It is difficult to talk about the realities of being a sibling without feeling I am doing my parents an injustice for the incredible job they did raising us.
Ultimately, however, no amount of love can ease the pain of experiencing just how cruel the world has the potential to be that young. I was one (almost two) when Sophie was born and two when she was diagnosed with Hurlers syndrome, a rare genetic disorder that in severe cases (like my sister’s) leads to significant health issues, physical and learning disabilities. If left untreated Sophie’s life expectancy would have been short, 5- 10 years, an unfair prognosis for someone who radiates so much joy. There is no cure but there are treatments. On 10th September 2003 the kindness of a stranger gave my sister a second chance at life and she underwent a bone marrow transplant, six days after my third birthday. Just four months before this my parents received the news that I was not a match and unable to donate bone marrow to my sister. There was a one in four chance of me being a match so this was not completely unsurprising however it is one in one hundred thousand she would be born with the disease; you can’t be blamed for hoping 25% when you are already 0.001%. Sophie spent a long time in hospital after her transplant. At three years old I waited at home whilst she battled life-threatening complications and cardiac and respiratory arrests.
That waiting was something I would become familiar with, everything on pause and nothing I could do to make anything better. Sophie turns twenty this year and is doing amazingly but that isn’t to say everything after the transplant went smoothly. In between countless surgeries and hospital appointments we grappled with what her being disabled would mean and just what the future would look like. I hold a lot of anger. I get the impression that this is something I should feel guilty about, but I don’t. The way I had to grow up, the experiences I had are not fair and I am deeply traumatised as a result.
Though being a sibling has made me who I am, and I love my sister more than anything, no one should ever have to feel like I did and especially not a child. The disconnect I had to home from everything and everyone around me to cope impacts me to this day. It is hard to feel important enough for someone to care about just who I am. Constantly being seen as an extension of my sister, every adult’s first question to me was “how is Sophie” and despite the palpable pity seeping through every “that must be so difficult for your parents” I knew the illusion of care was never truly for me.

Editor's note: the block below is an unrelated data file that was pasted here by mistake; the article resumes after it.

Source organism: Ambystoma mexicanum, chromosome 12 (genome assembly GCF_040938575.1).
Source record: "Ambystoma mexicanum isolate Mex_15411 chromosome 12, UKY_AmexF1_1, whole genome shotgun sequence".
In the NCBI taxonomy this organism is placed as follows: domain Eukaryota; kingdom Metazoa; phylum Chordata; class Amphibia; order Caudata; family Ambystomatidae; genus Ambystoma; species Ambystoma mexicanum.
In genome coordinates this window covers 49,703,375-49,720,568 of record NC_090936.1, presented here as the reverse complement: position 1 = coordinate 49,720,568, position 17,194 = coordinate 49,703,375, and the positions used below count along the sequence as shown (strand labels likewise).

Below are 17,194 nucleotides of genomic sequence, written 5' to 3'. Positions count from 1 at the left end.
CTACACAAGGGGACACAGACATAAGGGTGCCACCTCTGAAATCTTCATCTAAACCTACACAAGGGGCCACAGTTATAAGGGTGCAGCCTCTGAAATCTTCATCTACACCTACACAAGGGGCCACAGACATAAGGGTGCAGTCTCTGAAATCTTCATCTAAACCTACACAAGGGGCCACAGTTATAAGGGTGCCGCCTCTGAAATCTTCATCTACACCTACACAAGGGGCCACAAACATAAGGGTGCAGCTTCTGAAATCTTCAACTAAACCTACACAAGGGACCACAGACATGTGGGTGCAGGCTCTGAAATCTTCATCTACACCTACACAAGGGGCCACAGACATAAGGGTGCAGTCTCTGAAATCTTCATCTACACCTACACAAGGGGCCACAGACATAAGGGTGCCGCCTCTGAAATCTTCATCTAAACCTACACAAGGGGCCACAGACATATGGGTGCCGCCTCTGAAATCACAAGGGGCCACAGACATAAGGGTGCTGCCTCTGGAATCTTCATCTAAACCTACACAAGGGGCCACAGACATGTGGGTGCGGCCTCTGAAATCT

It would be a lot easier to focus on the positives of being a sibling, the unique perspective it has given me, how Sophie’s resilience inspires me every day and my enjoyment of life empowered by the knowledge of just how fleeting it can be. But without the acknowledgement of the negatives, this reflection would be insincere. I was always “such a good sister” but never a person. In every moment I spend looking for external validation, in my academics, at work, from everyone I meet, there is a little girl who just wants to be enough as she is. Value the child you know with a disabled sibling a little more, separate them from your pity and want to know about who they are. Ensure they know the world isn’t as cruel as it has been to them, and they should never have to go through this alone. Give them a space where they don’t have to be strong – I needed it.
My sister is everything I am and could ever hope to be. My love for her is the strongest thing I have ever felt and in a society that treats disabled people the way ours does this comes with so much anger and pain. The pandemic has highlighted how little people care about disabled people, months of shielding with no support, the do not resuscitate orders imposed on those with learning disabilities, the issue goes far beyond my experiences but the disregard for her life over the past two years has been incredibly hard. The familiar helplessness crept back in, my life on pause while we do everything, we can protect her. The twang of pain hearing people exclaim “oh but only the vulnerable will die” was the same feeling I used to get hearing the r-slur thrown around at school.
The issue isn’t new, and my feelings being hurt are not why it’s wrong, disabled people deserve respect and their lives are important – being a sibling just makes it all feel a little more personal.
Sophie teaches me every day to care more and live passionately. I give everything I have to everything I do because the opportunity I have by just being alive is too great to limit myself to mediocrity. I am immensely grateful for the fact I have been able to watch my sister grow into the wonderful person she is, not everyone is so lucky.
To all other siblings, I hope you know just how lucky everyone around you is to know you. Be gentle with yourself and know you are important for who you are not what you do.